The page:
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  Burley Tobacco Warehouses Are Empty

By Bruce Schreiner
Associated Press Writer
Thursday, Jan. 25, 2001; 1:00 a.m. EST

LOUISVILLE, Ky. –– Keith Lambert's near-empty warehouse has become a testament to the hardships and changes in burley tobacco country.

This time a year ago, his Farmers Tobacco Warehouse in Owensboro would have been a hive of activity as farmers dropped off truckloads of golden leaf for sales that stretched four days a week into February.

Now the vast warehouse is almost empty. A mere 30,000 pounds of burley is stacked in a building that can hold 600,000 pounds. No tobacco has been auctioned off there since Jan. 18, and only one other sales day is scheduled next month to finish off any late tobacco.

"We don't think there's enough volume to have anything else," Lambert, the warehouse co-owner and manager, said Wednesday. "You see one or two pickup loads of tobacco come in a day, instead of 30 or 40 or 50" in past years.

Activity has dropped off at other tobacco warehouses across Kentucky, the nation's leading burley producer.

Burley was sold in just three of the state's 23 markets on Tuesday and in five markets on Wednesday. A year ago, at least half the markets would have had sales, said Ben Crain, president of the Burley Auction Warehouse Association.

Three Kentucky markets, in Lebanon, Paris and Bloomfield, have closed for the season, according to the Agriculture Marketing Service in Lexington. Sales will be limited to once per week in each of the remaining markets until the last burley is sold, Crain said.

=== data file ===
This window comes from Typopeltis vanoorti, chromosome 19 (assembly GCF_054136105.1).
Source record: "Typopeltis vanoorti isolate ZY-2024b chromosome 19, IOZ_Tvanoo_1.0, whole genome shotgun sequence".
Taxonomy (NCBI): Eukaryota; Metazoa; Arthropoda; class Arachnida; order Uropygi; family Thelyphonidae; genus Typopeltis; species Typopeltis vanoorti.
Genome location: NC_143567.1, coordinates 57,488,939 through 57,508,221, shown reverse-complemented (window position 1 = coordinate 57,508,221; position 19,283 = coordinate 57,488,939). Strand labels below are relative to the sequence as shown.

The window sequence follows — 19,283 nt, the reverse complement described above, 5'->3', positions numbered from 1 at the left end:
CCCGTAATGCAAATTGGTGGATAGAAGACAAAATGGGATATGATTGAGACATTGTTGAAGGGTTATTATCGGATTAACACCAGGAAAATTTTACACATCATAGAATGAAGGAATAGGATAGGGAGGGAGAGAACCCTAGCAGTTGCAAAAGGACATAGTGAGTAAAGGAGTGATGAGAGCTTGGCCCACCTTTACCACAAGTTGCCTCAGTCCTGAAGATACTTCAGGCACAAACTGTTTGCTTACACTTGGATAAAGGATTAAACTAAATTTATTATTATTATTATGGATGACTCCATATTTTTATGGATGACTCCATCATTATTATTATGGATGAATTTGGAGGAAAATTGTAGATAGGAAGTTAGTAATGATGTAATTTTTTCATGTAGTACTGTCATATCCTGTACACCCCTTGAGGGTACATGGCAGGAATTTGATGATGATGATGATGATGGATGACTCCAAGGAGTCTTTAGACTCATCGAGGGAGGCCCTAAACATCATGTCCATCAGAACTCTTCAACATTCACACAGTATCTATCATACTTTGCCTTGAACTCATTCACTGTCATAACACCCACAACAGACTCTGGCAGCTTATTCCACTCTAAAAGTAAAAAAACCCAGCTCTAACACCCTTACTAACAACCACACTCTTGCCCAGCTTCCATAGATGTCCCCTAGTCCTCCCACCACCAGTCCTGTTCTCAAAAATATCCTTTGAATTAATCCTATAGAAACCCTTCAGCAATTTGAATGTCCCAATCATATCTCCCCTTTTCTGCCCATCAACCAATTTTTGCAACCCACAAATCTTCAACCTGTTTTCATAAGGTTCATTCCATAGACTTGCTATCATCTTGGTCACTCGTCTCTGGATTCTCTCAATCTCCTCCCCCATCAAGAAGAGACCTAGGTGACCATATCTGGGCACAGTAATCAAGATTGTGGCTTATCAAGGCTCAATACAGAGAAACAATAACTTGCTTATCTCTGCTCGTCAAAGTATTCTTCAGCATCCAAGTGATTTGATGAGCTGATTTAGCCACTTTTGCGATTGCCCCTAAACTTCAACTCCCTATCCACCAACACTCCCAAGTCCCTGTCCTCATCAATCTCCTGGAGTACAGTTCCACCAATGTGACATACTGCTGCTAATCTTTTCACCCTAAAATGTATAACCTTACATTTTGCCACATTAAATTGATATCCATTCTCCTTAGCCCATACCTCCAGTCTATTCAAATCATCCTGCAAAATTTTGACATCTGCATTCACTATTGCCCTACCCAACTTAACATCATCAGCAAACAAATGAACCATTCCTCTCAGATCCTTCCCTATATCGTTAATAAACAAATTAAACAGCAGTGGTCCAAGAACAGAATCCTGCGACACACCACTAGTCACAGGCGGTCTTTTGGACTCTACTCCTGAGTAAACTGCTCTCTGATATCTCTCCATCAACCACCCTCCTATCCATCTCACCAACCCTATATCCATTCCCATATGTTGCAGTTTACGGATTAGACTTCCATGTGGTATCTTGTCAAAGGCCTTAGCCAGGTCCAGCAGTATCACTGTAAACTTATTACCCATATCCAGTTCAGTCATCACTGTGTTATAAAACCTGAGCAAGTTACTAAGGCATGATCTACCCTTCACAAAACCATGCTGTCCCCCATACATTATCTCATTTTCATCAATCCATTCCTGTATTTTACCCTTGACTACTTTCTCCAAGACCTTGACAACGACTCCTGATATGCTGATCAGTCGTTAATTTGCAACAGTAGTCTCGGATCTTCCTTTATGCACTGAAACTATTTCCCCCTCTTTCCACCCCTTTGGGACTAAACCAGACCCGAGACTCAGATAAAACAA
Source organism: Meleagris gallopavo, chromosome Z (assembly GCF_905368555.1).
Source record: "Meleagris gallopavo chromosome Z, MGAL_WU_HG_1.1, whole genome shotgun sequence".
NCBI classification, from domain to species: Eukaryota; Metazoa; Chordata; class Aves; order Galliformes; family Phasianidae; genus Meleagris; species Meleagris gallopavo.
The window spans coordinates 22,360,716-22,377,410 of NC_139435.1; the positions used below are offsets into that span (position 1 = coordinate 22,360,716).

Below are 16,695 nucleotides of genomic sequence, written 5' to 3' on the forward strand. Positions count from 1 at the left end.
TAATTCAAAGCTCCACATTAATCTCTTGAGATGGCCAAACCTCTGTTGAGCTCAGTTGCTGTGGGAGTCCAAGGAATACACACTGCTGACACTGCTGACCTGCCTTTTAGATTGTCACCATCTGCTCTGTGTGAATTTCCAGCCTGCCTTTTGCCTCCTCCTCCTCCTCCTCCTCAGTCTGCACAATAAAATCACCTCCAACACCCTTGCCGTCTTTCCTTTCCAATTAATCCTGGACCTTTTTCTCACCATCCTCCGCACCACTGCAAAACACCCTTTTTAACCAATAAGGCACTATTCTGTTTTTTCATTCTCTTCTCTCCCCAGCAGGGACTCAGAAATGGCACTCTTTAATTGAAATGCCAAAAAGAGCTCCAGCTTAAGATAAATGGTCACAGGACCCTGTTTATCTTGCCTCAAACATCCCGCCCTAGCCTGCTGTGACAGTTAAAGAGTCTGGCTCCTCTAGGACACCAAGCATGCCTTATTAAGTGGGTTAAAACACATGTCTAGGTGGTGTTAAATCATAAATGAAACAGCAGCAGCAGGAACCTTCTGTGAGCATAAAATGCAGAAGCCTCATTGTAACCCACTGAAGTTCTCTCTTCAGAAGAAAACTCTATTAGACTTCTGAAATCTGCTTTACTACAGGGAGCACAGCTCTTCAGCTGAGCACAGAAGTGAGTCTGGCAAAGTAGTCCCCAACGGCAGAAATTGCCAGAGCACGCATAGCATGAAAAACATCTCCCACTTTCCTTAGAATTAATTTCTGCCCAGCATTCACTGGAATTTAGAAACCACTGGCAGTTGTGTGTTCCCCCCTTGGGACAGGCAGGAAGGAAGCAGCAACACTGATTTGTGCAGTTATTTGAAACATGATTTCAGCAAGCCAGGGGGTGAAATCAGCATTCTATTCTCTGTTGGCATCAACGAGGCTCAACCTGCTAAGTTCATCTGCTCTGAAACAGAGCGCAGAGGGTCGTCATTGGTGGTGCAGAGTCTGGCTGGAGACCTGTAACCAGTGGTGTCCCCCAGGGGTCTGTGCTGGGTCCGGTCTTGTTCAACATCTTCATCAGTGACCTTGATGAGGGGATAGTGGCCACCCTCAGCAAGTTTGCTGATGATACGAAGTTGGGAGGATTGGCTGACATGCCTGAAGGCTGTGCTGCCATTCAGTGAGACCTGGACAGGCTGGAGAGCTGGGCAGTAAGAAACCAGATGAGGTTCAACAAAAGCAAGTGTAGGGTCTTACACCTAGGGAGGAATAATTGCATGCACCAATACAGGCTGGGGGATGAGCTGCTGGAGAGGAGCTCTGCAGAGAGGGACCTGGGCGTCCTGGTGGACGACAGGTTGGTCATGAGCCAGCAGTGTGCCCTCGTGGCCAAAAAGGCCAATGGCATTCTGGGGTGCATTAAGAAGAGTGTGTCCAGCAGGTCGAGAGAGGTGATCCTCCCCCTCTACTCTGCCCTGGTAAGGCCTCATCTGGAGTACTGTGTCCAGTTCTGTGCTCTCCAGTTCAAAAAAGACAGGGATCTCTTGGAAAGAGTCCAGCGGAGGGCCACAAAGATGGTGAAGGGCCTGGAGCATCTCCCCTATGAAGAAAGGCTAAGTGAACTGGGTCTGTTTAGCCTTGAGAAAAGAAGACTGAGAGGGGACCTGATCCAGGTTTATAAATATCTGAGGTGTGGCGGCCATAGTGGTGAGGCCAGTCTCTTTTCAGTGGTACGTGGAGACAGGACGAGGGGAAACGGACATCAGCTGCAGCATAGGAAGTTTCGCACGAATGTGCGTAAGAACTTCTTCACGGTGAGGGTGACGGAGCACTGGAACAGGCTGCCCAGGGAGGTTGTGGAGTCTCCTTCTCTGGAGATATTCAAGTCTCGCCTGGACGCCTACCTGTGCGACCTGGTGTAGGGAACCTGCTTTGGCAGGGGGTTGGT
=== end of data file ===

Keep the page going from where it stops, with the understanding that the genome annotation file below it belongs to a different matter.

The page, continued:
"It's the lowest volume year that I've ever experienced," said Crain, owner of Fourth Street-Gentry Warehouse in Lexington. Crain has been a warehouse operator for 26 years, and before that was a buyer for a tobacco company.

Crain and Lambert blame the drop-off on steep quota cuts and the arrival of direct burley purchases by the largest tobacco manufacturer.

Since 1997, burley growers have endured a 65 percent free-fall in quota, the legal authority to grow and sell tobacco under the federal price-support system. The quota drop means less tobacco is available to auction at the massive tobacco warehouses in towns across Kentucky.

The amount of tobacco shipped to warehouses declined further when Philip Morris USA, the world's largest tobacco manufacturer, began contracting with growers directly to supply a portion of its burley needs.

Last year, about 550 million pounds of burley was sold at auction warehouses across the Burley Belt. This year, auction sales will plummet to about 225 million to 235 million pounds, said Scott Althauser, leaf processor for the Burley Tobacco Growers Cooperative Association.

Althauser said the decline has put warehouses in financial peril.

"You're going to see a great exodus in the warehouse business, I'm afraid," Althauser said. "When revenue does not meet your expenses, it's not a very hard decision to make."

Warehouse operators had braced for a decline in business due to quota cuts. But the full impact from contracting took them by surprise.

Althauser estimated that direct contract sales took about 115 million pounds of burley tobacco out of circulation from the auction system.


On the Net: Burley Tobacco Growers Cooperative Association:

Agriculture Marketing Service:

© Copyright 2001 The Associated Press

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